I should also point out here that if you look at the final version of the story, which I should have spent more time on in my original essay, you will see that there is actually a detailed description of the events leading up to the Brooklyn Bridge arrests:
Where the entrance to the bridge narrowed their path, some marchers, including organizers, stuck to the generally agreed-upon route and headed up onto the wooden walkway that runs between and about 15 feet above the bridge’s traffic lanes.
But about 20 others headed for the Brooklyn-bound roadway, said Christopher T. Dunn of the New York Civil Liberties Union, who accompanied the march. Some of them chanted ”take the bridge.” They were met by a handful of high-level police supervisors, who blocked the way and announced repeatedly through bullhorns that the marchers were blocking the roadway and that if they continued to do so, they would be subject to arrest.
There were no physical barriers, though, and at one point, the marchers began walking up the roadway with the police commanders in front of them – seeming, from a distance, as if they were leading the way. The Chief of Department Joseph J. Esposito, and a horde of other white-shirted commanders, were among them.
After allowing the protesters to walk about a third of the way to Brooklyn, the police then cut the marchers off and surrounded them with orange nets on both sides, trapping hundreds of people, said Mr. Dunn. As protesters at times chanted ”white shirts, white shirts,” officers began making arrests, at one point plunging briefly into the crowd to grab a man.
This “final” version of the story (see the postscript below for my explanation of the scare quotes) has bylines for Al Baker and Colin Moynihan, as well as a third author, Sarah Maslin Nir; and two other names are cited as having provided reporting. All of which goes to show that in covering something as complex and protean as a protest march in which hundreds of people are arrested, even five reporters is probably too few to ascertain “truth.” Reporters are human beings, and newspapers are human institutions. Both have limitations, but the good ones—and I usually count the Times among the good ones—are doing their best to get at that truth.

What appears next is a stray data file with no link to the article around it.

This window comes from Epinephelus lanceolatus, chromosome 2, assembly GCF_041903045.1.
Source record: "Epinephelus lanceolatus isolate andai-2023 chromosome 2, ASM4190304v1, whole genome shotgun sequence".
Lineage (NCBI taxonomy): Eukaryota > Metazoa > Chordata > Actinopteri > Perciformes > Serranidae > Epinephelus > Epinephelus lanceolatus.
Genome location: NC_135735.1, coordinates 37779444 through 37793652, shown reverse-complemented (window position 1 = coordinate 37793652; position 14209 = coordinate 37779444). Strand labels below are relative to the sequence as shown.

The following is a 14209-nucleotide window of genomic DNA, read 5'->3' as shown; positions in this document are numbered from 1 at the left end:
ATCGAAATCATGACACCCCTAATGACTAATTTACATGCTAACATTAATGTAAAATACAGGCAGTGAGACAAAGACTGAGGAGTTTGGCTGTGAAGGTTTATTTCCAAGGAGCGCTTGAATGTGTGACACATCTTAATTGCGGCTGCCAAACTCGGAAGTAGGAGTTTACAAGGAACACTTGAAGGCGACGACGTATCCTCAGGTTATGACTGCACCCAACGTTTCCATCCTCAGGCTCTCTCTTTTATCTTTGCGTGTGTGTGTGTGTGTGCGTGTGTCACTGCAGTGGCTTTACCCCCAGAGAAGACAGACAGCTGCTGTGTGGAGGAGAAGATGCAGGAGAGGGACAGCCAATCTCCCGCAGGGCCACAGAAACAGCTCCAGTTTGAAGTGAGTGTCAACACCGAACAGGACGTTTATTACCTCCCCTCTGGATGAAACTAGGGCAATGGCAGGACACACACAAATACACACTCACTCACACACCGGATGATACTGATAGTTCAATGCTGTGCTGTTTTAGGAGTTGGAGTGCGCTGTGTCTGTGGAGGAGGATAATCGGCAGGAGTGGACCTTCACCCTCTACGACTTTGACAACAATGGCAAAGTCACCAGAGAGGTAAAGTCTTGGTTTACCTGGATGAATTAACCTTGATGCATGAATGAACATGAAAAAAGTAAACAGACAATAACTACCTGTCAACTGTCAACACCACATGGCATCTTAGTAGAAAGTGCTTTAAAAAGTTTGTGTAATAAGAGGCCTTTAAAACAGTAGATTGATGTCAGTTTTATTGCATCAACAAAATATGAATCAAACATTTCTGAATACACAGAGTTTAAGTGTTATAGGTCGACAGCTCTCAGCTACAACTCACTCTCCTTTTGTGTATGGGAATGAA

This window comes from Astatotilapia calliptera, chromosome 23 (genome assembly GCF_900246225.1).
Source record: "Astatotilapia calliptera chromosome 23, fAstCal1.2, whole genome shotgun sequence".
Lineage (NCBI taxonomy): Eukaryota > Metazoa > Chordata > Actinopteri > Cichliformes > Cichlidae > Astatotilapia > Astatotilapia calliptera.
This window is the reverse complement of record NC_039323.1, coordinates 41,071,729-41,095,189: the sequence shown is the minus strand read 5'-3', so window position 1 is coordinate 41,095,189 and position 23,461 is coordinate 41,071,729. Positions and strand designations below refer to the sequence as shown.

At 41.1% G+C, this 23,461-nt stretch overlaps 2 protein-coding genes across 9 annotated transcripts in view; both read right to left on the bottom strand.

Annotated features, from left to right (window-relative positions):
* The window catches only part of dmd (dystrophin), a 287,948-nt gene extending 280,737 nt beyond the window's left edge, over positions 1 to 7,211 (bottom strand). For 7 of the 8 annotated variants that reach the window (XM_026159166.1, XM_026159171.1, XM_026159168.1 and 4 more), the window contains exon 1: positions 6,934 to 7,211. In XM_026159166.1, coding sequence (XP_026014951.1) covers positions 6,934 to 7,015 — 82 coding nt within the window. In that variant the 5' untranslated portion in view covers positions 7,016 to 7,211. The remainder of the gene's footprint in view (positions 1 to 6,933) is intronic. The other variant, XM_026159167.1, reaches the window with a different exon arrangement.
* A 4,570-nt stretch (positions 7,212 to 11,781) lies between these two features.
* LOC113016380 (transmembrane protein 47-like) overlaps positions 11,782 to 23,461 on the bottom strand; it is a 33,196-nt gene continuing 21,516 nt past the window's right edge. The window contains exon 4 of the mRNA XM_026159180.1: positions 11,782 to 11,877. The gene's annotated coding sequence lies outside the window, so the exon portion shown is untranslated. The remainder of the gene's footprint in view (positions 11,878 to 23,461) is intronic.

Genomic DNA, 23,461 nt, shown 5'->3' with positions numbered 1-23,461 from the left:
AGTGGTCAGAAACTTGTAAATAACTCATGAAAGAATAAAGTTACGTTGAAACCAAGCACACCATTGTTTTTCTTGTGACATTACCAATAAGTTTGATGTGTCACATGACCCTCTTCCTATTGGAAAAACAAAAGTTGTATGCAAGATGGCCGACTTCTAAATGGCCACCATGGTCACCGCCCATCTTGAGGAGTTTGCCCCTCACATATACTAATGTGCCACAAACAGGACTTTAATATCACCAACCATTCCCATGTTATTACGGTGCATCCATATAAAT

Postscript: I think we can also take away from this incident something about the changing nature of newsrooms. Many of those early stories that the Times ran began as Moynihan’s posts on the Times’s excellent City Room blog. The news blog format allows for the kind of temporal fluidity that constantly evolving news requires, in some way making the idea of a “final” version of a story, as I refer to above, almost laughable. Our understanding of the flow of events has changed, and there is no more news cycle. Time moves on and we learn more. We learn more and our understanding changes. It’s a challenge that reporters have always had to deal with, and those who post to blogs and Twitter understand that an article, the traditional unit of news, is no longer sufficient. It is just one slice in time, queued to the deadlines of dead tree media. Readers who are not enmeshed in the reporting process may be slower to understand that, but in a generation—when my students are the news consumers—they will get it.